BALTIMORE (WJZ) — Mayor Jack Young announced a $30 million eviction prevention program on Wednesday, meant to help keep Baltimore families in their homes as the eviction moratorium expired this week.
The program, set to begin in late September, builds on the city’s Temporary Rent Support program to give more extended support to families, the mayor said Wednesday.
Baltimore residents can qualify if they have a household income of 50 percent or less of the average medium income, prove their issues are related to COVID-19 and provide proof of pending eviction proceedings.
The percentage of Baltimore residents receiving food stamps jumped 25 percent to 33 percent from March to June, while the percentage of residents falling behind on rent during that time nearly tripled, from 10 percent to 28 percent, city officials said Wednesday.
The program will give financial assistance to cover past-due bills and up to six months of back rent, relocation assistance for those who are evicted or forced to leave an inhabitable unit, legal assistance for eviction proceedings and general resources during the pandemic, officials said.
“The impact of COVID-19 on Baltimore families is vast and becoming increasingly complex when it comes to rental housing because it affects both tenants and landlords, a majority of which are, themselves, families struggling to make ends meet,” said Mayor Bernard C. “Jack” Young. “We as a city are committed to doing everything possible to connect our residents to the critical resources they need to avoid eviction and to partner with landlords to get in front of the eviction process and work with tenants to better ensure payment of rent. Together we can—and will—prevent thousands of evictions and avoid a future of homelessness for thousands of residents in the months to come.”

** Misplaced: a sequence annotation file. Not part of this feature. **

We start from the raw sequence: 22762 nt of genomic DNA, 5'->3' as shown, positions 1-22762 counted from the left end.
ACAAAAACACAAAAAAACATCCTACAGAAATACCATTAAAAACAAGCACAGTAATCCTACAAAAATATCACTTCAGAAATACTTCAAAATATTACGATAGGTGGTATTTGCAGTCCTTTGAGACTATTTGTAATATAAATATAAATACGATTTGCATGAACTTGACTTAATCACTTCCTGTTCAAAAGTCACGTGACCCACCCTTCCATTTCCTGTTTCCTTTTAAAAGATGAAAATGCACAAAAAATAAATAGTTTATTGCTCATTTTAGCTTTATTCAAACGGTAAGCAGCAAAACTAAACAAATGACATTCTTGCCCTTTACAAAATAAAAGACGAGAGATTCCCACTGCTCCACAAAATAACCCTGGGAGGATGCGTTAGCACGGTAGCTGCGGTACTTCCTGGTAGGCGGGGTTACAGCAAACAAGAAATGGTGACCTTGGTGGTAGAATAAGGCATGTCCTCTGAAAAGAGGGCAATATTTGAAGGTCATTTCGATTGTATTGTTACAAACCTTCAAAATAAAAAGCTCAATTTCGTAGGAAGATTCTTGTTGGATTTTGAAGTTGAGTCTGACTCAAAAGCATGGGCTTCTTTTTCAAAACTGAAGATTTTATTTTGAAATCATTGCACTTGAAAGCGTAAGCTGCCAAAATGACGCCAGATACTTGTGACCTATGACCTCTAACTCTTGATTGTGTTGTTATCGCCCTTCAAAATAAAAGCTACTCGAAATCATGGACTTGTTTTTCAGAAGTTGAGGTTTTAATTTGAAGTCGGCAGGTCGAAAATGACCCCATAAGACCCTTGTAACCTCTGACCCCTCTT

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The funds will include $17.06 million in federal CARES Act community development and housing funds, $10 million as a portion of the City’s general CARES Act allocation and $2.75 million in city funds through the Affordable Housing Trust Fund.
Originally planned as a two-year effort, the city will seek more resources as needed, they said.
“We have heard from families in recent weeks that they are struggling financially on many levels right now, and the Eviction Prevention program offers significant relief on what is for many households the single largest monthly expense: rent,” said Tisha Edwards, Executive Director of the Mayor’s Office of Children & Family Success. “Coupled with utility assistance, case management, and other resources available through our CAP centers, this effort is designed to really support families in their effort to achieve a measure of financial stability in an incredibly unstable time.”